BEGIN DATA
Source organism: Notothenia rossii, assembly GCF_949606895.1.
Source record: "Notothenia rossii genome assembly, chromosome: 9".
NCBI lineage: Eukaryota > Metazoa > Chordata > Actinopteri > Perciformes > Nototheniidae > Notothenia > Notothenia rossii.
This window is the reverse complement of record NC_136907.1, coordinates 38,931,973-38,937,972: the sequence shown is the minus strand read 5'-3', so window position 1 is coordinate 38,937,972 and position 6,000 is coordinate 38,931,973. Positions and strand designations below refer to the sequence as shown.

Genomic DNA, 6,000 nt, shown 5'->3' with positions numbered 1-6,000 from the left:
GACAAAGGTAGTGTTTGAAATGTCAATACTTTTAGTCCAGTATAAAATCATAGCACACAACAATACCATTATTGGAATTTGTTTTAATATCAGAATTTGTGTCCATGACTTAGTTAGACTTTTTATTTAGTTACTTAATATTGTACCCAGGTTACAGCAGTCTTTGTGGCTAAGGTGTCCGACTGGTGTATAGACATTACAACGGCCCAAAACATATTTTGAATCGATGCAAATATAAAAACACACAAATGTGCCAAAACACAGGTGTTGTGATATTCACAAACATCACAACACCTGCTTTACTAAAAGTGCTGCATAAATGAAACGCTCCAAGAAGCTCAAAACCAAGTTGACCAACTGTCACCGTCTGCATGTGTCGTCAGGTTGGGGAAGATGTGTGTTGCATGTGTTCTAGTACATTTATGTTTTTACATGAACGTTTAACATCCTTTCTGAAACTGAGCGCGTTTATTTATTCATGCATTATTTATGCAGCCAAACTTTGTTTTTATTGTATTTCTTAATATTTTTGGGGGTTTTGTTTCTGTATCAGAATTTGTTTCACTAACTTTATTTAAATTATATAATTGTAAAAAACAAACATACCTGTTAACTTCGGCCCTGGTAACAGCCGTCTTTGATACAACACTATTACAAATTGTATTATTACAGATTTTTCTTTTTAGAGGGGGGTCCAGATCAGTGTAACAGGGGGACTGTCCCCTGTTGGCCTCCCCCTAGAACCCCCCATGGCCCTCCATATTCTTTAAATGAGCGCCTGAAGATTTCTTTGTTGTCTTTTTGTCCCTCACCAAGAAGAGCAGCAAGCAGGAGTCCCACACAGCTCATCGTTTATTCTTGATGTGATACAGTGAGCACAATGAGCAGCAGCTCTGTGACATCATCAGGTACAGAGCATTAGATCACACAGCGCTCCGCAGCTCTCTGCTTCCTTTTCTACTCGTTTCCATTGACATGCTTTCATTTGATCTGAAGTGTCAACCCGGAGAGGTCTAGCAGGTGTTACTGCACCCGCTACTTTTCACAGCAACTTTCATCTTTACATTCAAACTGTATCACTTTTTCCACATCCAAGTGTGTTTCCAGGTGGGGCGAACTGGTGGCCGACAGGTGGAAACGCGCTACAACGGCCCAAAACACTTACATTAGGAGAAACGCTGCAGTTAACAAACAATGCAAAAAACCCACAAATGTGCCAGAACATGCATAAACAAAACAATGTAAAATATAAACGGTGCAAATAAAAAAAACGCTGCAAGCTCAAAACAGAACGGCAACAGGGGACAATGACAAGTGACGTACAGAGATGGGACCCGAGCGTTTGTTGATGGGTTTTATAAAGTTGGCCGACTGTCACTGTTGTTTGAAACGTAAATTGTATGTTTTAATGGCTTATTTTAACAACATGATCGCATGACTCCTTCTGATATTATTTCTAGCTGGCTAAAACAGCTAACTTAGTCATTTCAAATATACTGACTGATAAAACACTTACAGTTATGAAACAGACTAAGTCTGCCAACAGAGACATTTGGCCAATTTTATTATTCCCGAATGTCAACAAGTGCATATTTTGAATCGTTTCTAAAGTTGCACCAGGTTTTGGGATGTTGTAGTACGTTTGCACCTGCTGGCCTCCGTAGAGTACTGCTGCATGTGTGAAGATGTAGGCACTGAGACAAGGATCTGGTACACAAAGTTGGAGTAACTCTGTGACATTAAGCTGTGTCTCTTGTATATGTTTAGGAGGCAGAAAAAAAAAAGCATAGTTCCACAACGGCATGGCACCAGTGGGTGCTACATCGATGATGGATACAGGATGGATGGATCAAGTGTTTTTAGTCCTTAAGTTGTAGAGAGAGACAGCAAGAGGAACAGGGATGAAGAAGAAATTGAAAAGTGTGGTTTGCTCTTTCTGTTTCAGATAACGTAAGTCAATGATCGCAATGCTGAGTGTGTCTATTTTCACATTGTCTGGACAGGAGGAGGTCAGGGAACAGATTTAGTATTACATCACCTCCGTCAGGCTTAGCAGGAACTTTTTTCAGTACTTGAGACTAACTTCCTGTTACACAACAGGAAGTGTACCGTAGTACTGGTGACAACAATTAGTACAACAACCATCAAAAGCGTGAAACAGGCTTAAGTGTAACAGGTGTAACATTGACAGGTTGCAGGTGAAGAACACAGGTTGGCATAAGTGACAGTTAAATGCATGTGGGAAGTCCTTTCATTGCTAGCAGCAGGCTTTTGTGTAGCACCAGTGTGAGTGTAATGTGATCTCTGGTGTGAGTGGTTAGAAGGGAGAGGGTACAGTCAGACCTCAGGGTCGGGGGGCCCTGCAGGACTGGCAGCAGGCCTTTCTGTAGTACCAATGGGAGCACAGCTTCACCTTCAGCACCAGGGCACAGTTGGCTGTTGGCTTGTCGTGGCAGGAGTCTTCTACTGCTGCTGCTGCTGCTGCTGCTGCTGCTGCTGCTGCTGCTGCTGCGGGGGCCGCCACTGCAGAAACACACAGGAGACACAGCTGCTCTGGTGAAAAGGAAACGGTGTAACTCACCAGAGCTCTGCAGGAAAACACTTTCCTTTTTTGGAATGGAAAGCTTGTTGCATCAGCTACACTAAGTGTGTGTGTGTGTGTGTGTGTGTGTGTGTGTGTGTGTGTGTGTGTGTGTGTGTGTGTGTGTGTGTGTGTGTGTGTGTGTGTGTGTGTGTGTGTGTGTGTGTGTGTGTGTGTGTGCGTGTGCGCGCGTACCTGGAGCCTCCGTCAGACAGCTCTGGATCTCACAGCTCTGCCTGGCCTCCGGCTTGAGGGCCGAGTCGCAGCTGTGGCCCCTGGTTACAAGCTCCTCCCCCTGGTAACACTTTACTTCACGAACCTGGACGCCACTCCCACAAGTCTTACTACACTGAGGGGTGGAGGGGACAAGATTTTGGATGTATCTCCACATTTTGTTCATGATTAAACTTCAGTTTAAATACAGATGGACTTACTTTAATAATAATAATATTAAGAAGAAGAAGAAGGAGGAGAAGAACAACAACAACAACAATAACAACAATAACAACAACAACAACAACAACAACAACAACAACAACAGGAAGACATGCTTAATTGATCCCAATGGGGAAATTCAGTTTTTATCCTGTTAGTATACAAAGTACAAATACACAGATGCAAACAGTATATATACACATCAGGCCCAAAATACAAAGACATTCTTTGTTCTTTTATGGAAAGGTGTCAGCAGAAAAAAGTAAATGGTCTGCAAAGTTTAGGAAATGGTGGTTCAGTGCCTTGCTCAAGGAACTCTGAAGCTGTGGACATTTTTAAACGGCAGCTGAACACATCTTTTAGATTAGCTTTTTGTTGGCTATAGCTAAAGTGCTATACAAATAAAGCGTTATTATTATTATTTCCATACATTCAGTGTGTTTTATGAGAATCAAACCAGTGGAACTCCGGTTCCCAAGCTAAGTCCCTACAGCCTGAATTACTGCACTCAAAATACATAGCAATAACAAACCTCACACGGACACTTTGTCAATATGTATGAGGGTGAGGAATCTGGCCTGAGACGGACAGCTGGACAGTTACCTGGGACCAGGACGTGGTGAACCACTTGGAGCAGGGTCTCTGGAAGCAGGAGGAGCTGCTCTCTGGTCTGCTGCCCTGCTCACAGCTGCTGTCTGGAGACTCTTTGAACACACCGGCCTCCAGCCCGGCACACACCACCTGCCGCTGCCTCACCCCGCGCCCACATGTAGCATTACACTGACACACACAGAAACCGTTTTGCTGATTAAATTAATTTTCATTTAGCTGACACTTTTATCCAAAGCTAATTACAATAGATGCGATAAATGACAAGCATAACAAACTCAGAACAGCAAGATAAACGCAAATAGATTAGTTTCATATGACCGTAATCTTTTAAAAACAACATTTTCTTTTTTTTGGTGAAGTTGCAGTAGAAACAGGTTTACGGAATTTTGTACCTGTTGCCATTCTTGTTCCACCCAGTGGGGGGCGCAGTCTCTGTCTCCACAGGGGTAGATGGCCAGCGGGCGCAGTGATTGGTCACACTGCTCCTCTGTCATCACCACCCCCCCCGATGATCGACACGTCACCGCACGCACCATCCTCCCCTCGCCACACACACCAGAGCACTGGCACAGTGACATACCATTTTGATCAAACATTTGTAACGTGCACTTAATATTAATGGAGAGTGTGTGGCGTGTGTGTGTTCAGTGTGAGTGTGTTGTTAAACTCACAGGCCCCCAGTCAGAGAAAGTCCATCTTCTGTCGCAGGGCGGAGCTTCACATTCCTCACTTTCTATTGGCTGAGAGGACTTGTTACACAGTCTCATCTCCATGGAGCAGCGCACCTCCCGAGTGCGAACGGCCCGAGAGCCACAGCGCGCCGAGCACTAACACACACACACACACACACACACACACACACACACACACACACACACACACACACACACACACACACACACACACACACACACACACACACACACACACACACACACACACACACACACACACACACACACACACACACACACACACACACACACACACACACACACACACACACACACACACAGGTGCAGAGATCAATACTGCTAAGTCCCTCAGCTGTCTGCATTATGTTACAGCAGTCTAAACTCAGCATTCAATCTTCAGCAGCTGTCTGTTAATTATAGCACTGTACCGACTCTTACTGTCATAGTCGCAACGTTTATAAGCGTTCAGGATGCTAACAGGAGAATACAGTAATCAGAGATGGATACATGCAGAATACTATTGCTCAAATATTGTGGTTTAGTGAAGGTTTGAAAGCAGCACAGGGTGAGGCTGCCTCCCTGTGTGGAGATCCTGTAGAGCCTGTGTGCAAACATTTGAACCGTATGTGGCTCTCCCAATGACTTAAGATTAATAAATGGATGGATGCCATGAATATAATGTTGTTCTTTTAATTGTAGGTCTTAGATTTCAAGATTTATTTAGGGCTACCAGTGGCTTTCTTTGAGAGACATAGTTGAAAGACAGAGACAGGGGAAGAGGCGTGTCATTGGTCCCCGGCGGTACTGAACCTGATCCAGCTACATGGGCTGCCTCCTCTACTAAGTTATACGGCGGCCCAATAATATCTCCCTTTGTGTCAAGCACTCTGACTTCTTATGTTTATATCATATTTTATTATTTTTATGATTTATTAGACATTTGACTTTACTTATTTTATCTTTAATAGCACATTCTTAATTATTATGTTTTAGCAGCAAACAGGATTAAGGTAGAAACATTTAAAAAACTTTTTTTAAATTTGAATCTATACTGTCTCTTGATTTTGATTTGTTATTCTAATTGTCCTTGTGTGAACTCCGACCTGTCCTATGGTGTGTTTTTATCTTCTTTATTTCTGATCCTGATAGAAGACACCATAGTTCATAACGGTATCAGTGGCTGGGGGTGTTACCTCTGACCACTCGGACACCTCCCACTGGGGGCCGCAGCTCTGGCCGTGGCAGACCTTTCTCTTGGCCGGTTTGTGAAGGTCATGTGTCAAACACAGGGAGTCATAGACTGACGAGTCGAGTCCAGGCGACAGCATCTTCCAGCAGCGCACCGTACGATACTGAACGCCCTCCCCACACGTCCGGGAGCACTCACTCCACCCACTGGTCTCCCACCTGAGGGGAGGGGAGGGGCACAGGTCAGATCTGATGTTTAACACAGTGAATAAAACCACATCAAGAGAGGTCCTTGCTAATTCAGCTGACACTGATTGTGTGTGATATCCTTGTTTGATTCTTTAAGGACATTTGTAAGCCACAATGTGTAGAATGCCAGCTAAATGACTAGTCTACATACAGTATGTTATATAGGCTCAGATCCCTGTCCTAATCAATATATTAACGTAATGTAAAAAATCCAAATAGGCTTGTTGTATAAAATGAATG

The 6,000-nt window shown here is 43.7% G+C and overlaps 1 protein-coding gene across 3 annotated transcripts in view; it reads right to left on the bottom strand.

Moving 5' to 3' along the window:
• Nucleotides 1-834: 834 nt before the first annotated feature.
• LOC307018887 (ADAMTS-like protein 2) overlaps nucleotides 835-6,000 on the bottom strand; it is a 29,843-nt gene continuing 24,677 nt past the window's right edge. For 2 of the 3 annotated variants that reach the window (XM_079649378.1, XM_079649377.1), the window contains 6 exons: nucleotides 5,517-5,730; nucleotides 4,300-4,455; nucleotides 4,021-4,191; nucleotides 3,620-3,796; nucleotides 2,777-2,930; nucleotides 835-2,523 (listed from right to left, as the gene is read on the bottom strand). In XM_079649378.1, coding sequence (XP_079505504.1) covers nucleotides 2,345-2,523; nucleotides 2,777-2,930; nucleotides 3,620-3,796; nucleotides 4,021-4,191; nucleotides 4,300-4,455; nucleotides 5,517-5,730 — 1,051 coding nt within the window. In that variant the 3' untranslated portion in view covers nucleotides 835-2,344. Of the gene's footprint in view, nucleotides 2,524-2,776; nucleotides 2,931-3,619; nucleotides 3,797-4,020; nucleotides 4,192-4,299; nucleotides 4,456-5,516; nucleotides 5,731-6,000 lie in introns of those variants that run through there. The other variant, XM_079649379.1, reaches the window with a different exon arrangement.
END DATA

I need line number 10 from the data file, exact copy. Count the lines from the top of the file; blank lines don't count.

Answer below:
• LOC307018887 (ADAMTS-like protein 2) overlaps nucleotides 835-6,000 on the bottom strand; it is a 29,843-nt gene continuing 24,677 nt past the window's right edge. For 2 of the 3 annotated variants that reach the window (XM_079649378.1, XM_079649377.1), the window contains 6 exons: nucleotides 5,517-5,730; nucleotides 4,300-4,455; nucleotides 4,021-4,191; nucleotides 3,620-3,796; nucleotides 2,777-2,930; nucleotides 835-2,523 (listed from right to left, as the gene is read on the bottom strand). In XM_079649378.1, coding sequence (XP_079505504.1) covers nucleotides 2,345-2,523; nucleotides 2,777-2,930; nucleotides 3,620-3,796; nucleotides 4,021-4,191; nucleotides 4,300-4,455; nucleotides 5,517-5,730 — 1,051 coding nt within the window. In that variant the 3' untranslated portion in view covers nucleotides 835-2,344. Of the gene's footprint in view, nucleotides 2,524-2,776; nucleotides 2,931-3,619; nucleotides 3,797-4,020; nucleotides 4,192-4,299; nucleotides 4,456-5,516; nucleotides 5,731-6,000 lie in introns of those variants that run through there. The other variant, XM_079649379.1, reaches the window with a different exon arrangement.